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Fusarium Species Associated with Crown Rot of Alfalfa in Nevada. Wakar Uddin, Former Graduate Student, Department of Plant Science, University of Nevada, Reno 89557. Ted R. Knous, Assistant Professor of Plant Pathology, Department of Plant Science, University of Nevada, Reno 89557. Plant Dis. 75:51-56. Accepted for publication 24 June 1990. Copyright 1991 The American Phytopathological Society. DOI: 10.1094/PD-75-0051.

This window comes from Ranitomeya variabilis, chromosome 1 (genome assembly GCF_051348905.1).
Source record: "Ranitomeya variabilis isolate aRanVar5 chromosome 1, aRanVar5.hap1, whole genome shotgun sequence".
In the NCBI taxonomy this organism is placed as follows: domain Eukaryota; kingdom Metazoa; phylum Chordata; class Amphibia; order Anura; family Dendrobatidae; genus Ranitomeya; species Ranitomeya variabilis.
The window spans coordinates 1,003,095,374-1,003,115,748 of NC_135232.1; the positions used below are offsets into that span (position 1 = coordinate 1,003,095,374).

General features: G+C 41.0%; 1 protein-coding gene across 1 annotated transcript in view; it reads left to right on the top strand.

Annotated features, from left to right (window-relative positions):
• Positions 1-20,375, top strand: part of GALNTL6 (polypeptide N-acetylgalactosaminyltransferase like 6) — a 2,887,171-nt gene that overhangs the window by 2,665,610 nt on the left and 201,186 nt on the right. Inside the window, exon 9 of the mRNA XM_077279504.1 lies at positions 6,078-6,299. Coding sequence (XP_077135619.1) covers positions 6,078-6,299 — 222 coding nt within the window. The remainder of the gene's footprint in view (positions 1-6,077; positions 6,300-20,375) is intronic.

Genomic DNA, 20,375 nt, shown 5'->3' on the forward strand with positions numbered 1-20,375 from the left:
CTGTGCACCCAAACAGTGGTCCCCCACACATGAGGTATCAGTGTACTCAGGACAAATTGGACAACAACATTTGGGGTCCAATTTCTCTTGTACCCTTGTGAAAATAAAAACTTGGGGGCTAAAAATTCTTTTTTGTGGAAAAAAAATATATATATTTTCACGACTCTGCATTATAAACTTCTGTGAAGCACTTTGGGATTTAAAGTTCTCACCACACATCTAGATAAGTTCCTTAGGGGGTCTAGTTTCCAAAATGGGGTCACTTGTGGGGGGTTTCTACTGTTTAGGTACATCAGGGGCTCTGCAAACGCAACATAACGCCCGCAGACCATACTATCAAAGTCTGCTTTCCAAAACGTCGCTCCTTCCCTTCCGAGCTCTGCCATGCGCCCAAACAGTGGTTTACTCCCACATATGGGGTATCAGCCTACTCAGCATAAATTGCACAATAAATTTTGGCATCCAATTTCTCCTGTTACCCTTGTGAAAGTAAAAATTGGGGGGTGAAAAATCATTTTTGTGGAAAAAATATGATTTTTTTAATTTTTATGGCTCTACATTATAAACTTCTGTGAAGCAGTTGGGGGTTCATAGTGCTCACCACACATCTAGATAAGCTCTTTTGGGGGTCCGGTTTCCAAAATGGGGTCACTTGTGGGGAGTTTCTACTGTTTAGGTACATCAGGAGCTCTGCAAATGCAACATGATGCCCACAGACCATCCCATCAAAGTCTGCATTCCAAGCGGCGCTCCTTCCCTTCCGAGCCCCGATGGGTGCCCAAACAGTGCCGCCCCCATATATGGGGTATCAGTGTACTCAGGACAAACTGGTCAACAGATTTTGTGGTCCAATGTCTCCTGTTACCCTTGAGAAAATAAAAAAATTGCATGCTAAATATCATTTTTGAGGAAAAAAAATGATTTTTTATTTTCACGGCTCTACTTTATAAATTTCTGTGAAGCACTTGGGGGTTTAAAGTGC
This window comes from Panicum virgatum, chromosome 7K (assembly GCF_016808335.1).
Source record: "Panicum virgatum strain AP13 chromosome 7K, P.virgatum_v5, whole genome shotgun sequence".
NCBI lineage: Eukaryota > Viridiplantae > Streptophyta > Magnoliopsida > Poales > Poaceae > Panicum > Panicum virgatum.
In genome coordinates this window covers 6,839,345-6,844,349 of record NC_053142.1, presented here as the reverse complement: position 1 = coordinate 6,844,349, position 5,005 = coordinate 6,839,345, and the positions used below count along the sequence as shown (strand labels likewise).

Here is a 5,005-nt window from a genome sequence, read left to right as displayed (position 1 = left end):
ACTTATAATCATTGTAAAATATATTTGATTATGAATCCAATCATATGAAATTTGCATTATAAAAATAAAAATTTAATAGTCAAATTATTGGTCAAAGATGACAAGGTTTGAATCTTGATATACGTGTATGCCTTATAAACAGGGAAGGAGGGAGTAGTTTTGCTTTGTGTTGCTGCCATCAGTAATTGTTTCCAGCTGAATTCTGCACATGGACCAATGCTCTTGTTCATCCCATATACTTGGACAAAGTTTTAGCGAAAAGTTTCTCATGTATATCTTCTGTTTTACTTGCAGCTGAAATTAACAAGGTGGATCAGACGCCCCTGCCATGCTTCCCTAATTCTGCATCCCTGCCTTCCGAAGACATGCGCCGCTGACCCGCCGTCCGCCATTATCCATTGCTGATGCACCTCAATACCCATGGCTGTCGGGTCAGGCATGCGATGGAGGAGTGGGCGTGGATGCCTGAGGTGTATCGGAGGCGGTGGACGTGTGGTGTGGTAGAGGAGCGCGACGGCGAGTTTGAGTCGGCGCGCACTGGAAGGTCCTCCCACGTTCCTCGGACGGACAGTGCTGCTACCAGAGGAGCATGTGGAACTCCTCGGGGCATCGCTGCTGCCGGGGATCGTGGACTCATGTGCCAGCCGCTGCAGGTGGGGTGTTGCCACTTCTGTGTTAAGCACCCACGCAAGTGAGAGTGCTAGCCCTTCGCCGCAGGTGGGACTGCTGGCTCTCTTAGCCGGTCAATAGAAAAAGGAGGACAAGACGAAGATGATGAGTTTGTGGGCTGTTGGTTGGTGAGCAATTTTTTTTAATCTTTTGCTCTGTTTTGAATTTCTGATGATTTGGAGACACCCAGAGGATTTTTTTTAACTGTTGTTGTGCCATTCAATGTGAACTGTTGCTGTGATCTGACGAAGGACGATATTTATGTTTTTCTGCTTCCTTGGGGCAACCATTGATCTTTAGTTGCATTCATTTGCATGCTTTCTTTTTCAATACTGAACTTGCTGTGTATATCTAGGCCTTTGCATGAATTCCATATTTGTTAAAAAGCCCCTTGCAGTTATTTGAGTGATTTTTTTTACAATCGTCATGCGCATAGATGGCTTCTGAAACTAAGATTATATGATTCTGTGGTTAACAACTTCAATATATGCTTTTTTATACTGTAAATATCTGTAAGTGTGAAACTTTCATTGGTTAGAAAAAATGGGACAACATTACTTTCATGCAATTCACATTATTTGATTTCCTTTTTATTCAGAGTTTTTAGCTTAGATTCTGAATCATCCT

The distribution, pathogenicity, and phytotoxicity of Fusarium species associated with crown rot of alfalfa (Medicago sativa) was examined in 14 fields in the northern Nevada counties of Churchill, Pershing, and Lyon. The five species recovered, in descending order of frequency, were F. solani, F. acuminatum, F. oxysporum, F. sambucinum, and F. avenaceum. Only F. sambucinum and F. avenaceum were not isolated at all locations. Isolates of F. solani and F. acuminatum were the most pathogenic on 4-mo-old alfalfa, followed by F. sambucinum and F. oxysporum. An isolate of F. avenaceum was the least pathogenic. However, there were interactions between the Fusarium species and the alfalfa cultivars. Pathogenicity and the frequency of recovery were positively correlated. Synergism was observed when all five species were present. Cell-free culture filtrates of F. sambucinum and F. acuminatum caused local and translocatable phytotoxicity in an alfalfa leaf bioassay, while filtrates of the other three species did not. There were no significant differences among eight alfalfa cultivars in the phytotoxic reaction caused by the culture filtrates of these Fusarium species.